Essay: Flying Vignettes

Jul 6, 2018

Are you flying anywhere this summer? Does flying make you nervous? Maybe you should keep these thoughts by Lake Effect essayist Meagan Schultz in mind...or maybe you shouldn't:

Every. Single. Time. The plane dips and my stomach drops. I squeeze the arm rest and hope the person next to me can’t hear me gasp. If we are close to landing and the plane is tilting toward the ground, I lift my heels off the floor and angle my toes downward. Or, if we’re on the ascent, I flex my toes upwards with my heel firmly dug into the floor. I read in “Ask The Pilot” that somehow that tricks the body into maintaining a balance, though for the life of me can’t remember how. And it doesn’t really work. I’m still terrified.

“How do you stay so calm?” I remember asking Melinda as she sipped her mimosa and laughed at those of us who were not rational flyers. We were somewhere over central California on our way to Vegas for a bachelorette party, and two drinks down when the turbulence began. I only knew the bride, my childhood BFF, but her friend Melinda was a scientist with a PhD somewhere on the east coast, so it felt like I should trust her answer.

“I mean, think about it,” she said, “it’s like we’re flying over a pot of boiling water. All the bumps and dips are just pockets of air.” I had no idea what she was talking about. I didn’t know the physics - or was it chemistry? - of temperature changes or velocity or acceleration. But ever since that explanation, when turbulence hits, I imagine I am soaring through my kitchen in a miniature airplane over a pot of steaming chicken soup.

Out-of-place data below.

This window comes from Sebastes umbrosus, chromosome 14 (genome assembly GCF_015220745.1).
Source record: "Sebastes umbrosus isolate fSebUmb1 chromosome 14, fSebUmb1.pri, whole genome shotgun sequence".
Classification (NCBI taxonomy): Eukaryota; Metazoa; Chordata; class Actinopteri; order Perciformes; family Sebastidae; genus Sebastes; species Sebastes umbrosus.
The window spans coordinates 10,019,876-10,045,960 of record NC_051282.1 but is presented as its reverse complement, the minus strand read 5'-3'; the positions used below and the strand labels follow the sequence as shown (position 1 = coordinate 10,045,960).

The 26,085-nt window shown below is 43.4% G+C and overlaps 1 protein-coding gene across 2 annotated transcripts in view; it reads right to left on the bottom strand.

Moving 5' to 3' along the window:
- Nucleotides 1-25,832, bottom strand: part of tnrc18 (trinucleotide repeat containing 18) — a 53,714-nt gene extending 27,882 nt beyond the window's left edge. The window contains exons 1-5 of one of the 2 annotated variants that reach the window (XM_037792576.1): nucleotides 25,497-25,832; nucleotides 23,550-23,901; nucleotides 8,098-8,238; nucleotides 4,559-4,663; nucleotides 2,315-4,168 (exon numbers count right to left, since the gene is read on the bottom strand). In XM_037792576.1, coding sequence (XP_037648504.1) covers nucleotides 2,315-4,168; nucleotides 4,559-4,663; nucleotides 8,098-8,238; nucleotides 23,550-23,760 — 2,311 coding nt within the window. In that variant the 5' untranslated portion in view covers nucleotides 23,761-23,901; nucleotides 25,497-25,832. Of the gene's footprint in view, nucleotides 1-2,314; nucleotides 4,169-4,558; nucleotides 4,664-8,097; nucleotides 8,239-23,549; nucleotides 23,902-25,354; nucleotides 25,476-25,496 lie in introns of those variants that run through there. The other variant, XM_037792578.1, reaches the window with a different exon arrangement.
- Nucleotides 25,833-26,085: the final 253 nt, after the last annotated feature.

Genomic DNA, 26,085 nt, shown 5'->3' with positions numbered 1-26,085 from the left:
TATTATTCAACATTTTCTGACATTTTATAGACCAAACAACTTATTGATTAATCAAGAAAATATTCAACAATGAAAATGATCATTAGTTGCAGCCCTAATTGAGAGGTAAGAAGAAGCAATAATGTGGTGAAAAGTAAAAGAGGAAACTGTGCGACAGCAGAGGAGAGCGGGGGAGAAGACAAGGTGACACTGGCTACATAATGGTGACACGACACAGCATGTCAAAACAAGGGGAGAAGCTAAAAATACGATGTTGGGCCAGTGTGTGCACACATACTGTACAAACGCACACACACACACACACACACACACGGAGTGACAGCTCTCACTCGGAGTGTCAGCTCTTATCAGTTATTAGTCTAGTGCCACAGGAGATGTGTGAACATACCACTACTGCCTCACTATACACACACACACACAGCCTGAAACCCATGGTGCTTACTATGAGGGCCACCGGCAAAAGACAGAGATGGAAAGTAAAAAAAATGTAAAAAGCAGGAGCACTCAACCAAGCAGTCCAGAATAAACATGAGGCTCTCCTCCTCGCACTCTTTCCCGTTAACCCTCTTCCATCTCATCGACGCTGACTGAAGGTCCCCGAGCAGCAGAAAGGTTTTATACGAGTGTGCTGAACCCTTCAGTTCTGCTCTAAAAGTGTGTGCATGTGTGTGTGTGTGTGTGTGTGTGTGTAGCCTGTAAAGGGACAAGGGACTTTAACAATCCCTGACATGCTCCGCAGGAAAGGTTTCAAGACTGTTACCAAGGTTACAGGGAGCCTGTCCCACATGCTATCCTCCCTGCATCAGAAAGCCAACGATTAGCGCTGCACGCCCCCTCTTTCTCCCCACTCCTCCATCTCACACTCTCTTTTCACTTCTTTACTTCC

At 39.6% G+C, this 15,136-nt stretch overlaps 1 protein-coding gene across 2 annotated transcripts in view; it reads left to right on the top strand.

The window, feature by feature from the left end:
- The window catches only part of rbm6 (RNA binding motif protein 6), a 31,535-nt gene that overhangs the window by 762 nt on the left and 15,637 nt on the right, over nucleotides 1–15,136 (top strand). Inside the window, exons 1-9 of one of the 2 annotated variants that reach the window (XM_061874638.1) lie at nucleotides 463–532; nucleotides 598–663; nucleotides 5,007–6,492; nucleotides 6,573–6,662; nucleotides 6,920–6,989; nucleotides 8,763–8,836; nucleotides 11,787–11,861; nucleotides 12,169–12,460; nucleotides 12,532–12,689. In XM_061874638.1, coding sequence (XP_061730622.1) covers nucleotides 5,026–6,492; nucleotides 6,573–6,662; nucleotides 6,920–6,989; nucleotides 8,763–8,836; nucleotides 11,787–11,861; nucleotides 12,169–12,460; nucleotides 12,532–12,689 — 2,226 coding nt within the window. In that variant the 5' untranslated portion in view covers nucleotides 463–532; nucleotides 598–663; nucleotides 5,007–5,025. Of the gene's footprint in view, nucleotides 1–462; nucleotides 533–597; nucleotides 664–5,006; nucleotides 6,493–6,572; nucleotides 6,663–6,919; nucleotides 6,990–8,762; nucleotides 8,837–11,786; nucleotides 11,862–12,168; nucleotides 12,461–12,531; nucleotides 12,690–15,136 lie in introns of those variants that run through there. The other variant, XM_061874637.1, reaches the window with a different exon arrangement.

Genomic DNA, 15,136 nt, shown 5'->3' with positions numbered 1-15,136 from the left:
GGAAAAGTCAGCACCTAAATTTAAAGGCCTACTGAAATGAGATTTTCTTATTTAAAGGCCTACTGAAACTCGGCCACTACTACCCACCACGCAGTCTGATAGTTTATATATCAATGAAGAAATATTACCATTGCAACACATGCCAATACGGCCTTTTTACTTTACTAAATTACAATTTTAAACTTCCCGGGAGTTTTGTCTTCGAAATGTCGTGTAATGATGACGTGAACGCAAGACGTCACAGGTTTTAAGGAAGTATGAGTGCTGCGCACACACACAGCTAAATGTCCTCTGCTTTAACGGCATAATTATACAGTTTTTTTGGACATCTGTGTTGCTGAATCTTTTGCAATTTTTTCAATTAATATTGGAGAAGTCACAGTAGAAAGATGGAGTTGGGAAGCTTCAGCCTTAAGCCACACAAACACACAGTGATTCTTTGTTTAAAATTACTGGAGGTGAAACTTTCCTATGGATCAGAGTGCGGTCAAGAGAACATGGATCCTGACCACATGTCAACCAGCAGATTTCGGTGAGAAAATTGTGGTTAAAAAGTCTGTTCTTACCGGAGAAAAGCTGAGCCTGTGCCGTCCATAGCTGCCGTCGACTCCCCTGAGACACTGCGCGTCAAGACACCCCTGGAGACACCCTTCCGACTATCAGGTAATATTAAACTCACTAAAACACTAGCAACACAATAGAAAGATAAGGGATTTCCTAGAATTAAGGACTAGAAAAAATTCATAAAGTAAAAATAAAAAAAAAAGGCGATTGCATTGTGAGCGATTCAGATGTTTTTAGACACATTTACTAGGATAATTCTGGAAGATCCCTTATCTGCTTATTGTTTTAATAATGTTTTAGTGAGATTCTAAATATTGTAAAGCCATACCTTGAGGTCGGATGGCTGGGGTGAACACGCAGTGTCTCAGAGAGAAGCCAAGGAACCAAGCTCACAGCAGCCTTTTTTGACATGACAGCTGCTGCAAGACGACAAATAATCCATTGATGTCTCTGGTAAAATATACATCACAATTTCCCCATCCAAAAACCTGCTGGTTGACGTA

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“So what do those two dings really mean? You know, right after takeoff?”

It was obvious from the minute he walked into the restaurant that this would be a one and done. Maybe it was because he was shorter than me, and not particularly handsome. It could’ve been that he was American and I was still in my seriously anglophilic phase of dating. It most definitely could have been his announcement upon arrival that a friend of his had also been on a date with me through the online site where we’d swapped profiles (the site declared itself the UKs largest dating network, so I was decidedly creeped out). Whatever the reason, I knew I would never call him back. But since we’d just settled into a pub near Piccadilly Circus with a vodka tonic for me and a whiskey and coke for him, I thought we ought to at least have a friendly chat. Lucky for me he was a pilot.

Lake Effect essayist Meagan Schultz writes and lives on Milwaukee's east side.